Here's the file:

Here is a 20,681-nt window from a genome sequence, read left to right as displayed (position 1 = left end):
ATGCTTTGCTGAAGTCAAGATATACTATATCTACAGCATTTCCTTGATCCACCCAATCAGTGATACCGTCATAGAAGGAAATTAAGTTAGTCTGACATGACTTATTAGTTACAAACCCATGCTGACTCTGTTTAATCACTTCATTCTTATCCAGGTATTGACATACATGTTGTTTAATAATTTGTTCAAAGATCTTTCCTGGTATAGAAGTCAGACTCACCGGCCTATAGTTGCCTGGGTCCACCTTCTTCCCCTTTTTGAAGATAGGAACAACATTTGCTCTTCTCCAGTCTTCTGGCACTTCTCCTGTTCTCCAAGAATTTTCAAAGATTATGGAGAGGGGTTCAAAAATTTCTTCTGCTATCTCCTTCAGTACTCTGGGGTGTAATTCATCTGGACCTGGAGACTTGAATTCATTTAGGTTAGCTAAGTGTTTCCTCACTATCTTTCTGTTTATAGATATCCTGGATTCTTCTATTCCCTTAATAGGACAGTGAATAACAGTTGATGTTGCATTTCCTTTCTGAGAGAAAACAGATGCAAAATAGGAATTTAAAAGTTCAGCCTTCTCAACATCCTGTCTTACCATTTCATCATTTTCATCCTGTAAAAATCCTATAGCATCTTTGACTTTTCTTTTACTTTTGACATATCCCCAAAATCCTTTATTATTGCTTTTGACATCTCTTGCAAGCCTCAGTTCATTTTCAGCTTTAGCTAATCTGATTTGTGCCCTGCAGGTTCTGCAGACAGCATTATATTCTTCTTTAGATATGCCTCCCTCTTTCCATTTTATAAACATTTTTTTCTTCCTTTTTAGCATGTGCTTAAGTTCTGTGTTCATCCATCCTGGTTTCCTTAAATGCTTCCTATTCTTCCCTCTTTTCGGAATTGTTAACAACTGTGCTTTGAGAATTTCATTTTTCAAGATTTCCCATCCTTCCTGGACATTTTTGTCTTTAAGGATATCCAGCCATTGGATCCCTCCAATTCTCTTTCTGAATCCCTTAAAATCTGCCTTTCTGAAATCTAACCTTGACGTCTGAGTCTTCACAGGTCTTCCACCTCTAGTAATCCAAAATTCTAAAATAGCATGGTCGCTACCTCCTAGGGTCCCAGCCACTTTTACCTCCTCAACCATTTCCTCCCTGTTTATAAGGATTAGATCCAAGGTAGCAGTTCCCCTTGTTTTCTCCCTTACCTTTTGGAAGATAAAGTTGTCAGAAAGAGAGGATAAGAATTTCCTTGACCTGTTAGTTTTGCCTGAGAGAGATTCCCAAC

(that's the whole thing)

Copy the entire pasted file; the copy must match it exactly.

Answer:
Here is a 20,681-nt window from a genome sequence, read left to right as displayed (position 1 = left end):
ATGCTTTGCTGAAGTCAAGATATACTATATCTACAGCATTTCCTTGATCCACCCAATCAGTGATACCGTCATAGAAGGAAATTAAGTTAGTCTGACATGACTTATTAGTTACAAACCCATGCTGACTCTGTTTAATCACTTCATTCTTATCCAGGTATTGACATACATGTTGTTTAATAATTTGTTCAAAGATCTTTCCTGGTATAGAAGTCAGACTCACCGGCCTATAGTTGCCTGGGTCCACCTTCTTCCCCTTTTTGAAGATAGGAACAACATTTGCTCTTCTCCAGTCTTCTGGCACTTCTCCTGTTCTCCAAGAATTTTCAAAGATTATGGAGAGGGGTTCAAAAATTTCTTCTGCTATCTCCTTCAGTACTCTGGGGTGTAATTCATCTGGACCTGGAGACTTGAATTCATTTAGGTTAGCTAAGTGTTTCCTCACTATCTTTCTGTTTATAGATATCCTGGATTCTTCTATTCCCTTAATAGGACAGTGAATAACAGTTGATGTTGCATTTCCTTTCTGAGAGAAAACAGATGCAAAATAGGAATTTAAAAGTTCAGCCTTCTCAACATCCTGTCTTACCATTTCATCATTTTCATCCTGTAAAAATCCTATAGCATCTTTGACTTTTCTTTTACTTTTGACATATCCCCAAAATCCTTTATTATTGCTTTTGACATCTCTTGCAAGCCTCAGTTCATTTTCAGCTTTAGCTAATCTGATTTGTGCCCTGCAGGTTCTGCAGACAGCATTATATTCTTCTTTAGATATGCCTCCCTCTTTCCATTTTATAAACATTTTTTTCTTCCTTTTTAGCATGTGCTTAAGTTCTGTGTTCATCCATCCTGGTTTCCTTAAATGCTTCCTATTCTTCCCTCTTTTCGGAATTGTTAACAACTGTGCTTTGAGAATTTCATTTTTCAAGATTTCCCATCCTTCCTGGACATTTTTGTCTTTAAGGATATCCAGCCATTGGATCCCTCCAATTCTCTTTCTGAATCCCTTAAAATCTGCCTTTCTGAAATCTAACCTTGACGTCTGAGTCTTCACAGGTCTTCCACCTCTAGTAATCCAAAATTCTAAAATAGCATGGTCGCTACCTCCTAGGGTCCCAGCCACTTTTACCTCCTCAACCATTTCCTCCCTGTTTATAAGGATTAGATCCAAGGTAGCAGTTCCCCTTGTTTTCTCCCTTACCTTTTGGAAGATAAAGTTGTCAGAAAGAGAGGATAAGAATTTCCTTGACCTGTTAGTTTTGCCTGAGAGAGATTCCCAAC